One of them will be spending a year in Germany on a Fulbright grant. The second will take her triple major to the University of Massachusetts to pursue her Ph.D. These winners of the Dean’s Honor Award for 2005 would be the pride of any college in the nation. And, they are also history majors, MICHAEL PUGLISI and WHITNEY PURCELL. They joined Chemistry major Michael Newcomer as this year’s recipients of Georgetown’s highest academic honor.
Michael Puglisi: Fulbright Bound
Dean’s Honor Award winner Michael J. Puglisi, Jr., who will graduate in May with a double major in history and political science, has recently been awarded a Fulbright Grant to study in Germany during the 2005-06 school year. He will spend a year helping to teach English in the German schools and working on his thesis for his masters degree.
Puglisi is also already a student in the University of Kentucky’s Patterson School of Diplomacy and International Commerce, under a cooperative program that allows select Georgetown College seniors to begin work on an M.A. in diplomacy while they are still undergraduates.
His path to a career in diplomacy grew in part out of a summer study trip he took to Germany. While there, he conducted an independent study on Green Party politics in Bavaria. A former member of the Green Party originally promised him 15 minutes, but ultimately gave him 45 “because his questions were so good,” said Dr. Ellen Emerick, a professor of history at the college.
His work with German politics helped inspire his decision to become a diplomat, and his desire to gain further international experience inspired him to apply for a Fulbright Grant.
Puglisi credits close relationships with his professors for the degree of his academic success, particularly citing the infuence of Dr. Michael Cairo and Dr. Sigrid Suesse.
But he also indicates how important it is to challenge oneself in the classroom. “I think rigorous course loads help students better prepare for high-stress jobs in the real world. Of course, the best way to prepare is to take courses that interest the student, but that are also very challenging.”
Puglisi pushed himself in academic matters (he is a member of the Honors Program and is currently completing an Honors Thesis in history on the law of manumission in early Virginia), but he pushed himself equally hard in extracurricular activities. Some of the diplomatic skills that Puglisi has developed through his academic studies came in handy during his year as editor-in-chief of the college’s student newspaper, The Georgetonian. Puglisi continues to write for The Georgetonian and serves as the paper’s managing editor. He is also a Writing Center tutor, a member of Phi Alpha Theta (history honorary), Delta Phi Alpha (German honorary), Pi Sigma Alpha (political science honorary), Omicron Delta Kappa and Alpha Lambda Delta.
In January of 2004, Puglisi made his national scholarly debut, presenting a paper at the national conference of Phi Alpha Theta, an honor society for history scholars. His paper, “A New World on Their Own Terms,” discussed Italian immigration to American in the early 20th century.
Whitney Purcell: Stretching the Envelope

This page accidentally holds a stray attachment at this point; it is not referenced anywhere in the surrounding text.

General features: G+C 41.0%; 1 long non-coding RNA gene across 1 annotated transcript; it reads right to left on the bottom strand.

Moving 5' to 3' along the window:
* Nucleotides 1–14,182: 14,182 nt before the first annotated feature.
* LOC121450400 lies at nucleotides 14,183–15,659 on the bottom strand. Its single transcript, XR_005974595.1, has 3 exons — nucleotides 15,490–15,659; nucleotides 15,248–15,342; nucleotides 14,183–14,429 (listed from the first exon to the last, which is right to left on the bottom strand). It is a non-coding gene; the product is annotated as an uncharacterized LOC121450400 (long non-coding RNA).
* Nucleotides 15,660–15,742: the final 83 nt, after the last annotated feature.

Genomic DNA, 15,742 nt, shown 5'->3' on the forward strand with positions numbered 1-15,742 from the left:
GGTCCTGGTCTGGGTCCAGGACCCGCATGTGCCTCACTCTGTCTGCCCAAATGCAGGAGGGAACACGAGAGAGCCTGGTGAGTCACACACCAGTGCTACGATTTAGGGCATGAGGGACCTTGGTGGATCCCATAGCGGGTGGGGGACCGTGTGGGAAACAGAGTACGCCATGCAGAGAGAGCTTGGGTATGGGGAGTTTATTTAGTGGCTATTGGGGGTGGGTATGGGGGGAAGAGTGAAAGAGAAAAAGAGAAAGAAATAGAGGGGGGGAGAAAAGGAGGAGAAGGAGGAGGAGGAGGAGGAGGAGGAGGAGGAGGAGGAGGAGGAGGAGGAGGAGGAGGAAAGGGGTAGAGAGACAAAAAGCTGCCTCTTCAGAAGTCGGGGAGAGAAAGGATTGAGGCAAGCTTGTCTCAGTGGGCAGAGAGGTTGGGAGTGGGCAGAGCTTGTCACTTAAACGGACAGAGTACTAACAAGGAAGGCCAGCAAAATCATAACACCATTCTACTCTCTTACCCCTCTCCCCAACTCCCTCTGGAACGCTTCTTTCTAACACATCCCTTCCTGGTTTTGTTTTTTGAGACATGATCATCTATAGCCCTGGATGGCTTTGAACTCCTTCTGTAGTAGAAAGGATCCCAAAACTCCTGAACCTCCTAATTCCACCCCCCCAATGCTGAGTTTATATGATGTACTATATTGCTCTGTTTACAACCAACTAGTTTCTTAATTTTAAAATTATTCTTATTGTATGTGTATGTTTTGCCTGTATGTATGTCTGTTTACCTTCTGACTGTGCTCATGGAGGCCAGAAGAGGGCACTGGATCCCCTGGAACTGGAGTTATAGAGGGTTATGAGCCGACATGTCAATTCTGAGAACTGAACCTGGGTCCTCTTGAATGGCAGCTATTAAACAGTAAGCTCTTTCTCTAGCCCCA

In announcing Whitney Purcell’s Dean’s Honor Award, Provost Rosemary Allen recognized her for her success in taking on academic challenges.
“For most students the basics for graduation (a major, minor and 120 hours) is enough,” said Allen. “This student’s Georgetown career included a triple major, 157 hours of credit, two terms at Oxford University, and an Honors Program degree.”
Purcell is an Honors Program triple major in English, History and American Studies. She also participated in the college’s innovative cooperative program with Regent’s Park College of Oxford University, where she studied history in the university’s individualized tutorial instruction format. She was able to work one-on-one with a leading expert in Anglo-Saxon history.
Purcell’s academic achievements have earned her other recognition as well. In 2004, she received the Coleman Arnold Award for Excellence in Research from the English department for her work on Renaissance dramatists, and she is currently working on an Honors thesis involving the novels of Samuel Richardson and Henry Fielding. She also aided Dr. Roger Ward, associate professor of philosophy, by helping create the index for his book, Conversion in American Philosophy.
Purcell also stays involved outside of the classroom. She is a member of Phi Mu, as well as a Brown Scholar, a member of Phi Kappa Phi, and a Dean’s Ambassador. She participated in the Mock Trial Team and was part of the Chapel Leadership Team.
Purcell also served as copy editor for Inscape, the college’s student literary magazine, and was president of Sigma Tau Delta, the English honorary that sponsors the magazine. She was also for many years the student secretary for the English department.
“I know that Whitney will make a great teacher someday,” said Allen, who is director of Purcell’s Honors thesis. “She’s creative, and she never stops learning. She also has this uncanny ability to recall just about everything she hears or reads. It’s disconcerting to realize that although she never takes notes in class, she always remembers everything I say.”
Purcell has always wanted to be a teacher, and this fall she will get her wish when she takes up her teaching fellowship at the University of Massachusetts/Amherst, where she will be pursuing a Ph.D. in English Literature. (Scholars Developing Scholars Newsletter, May 2005, p. 2.)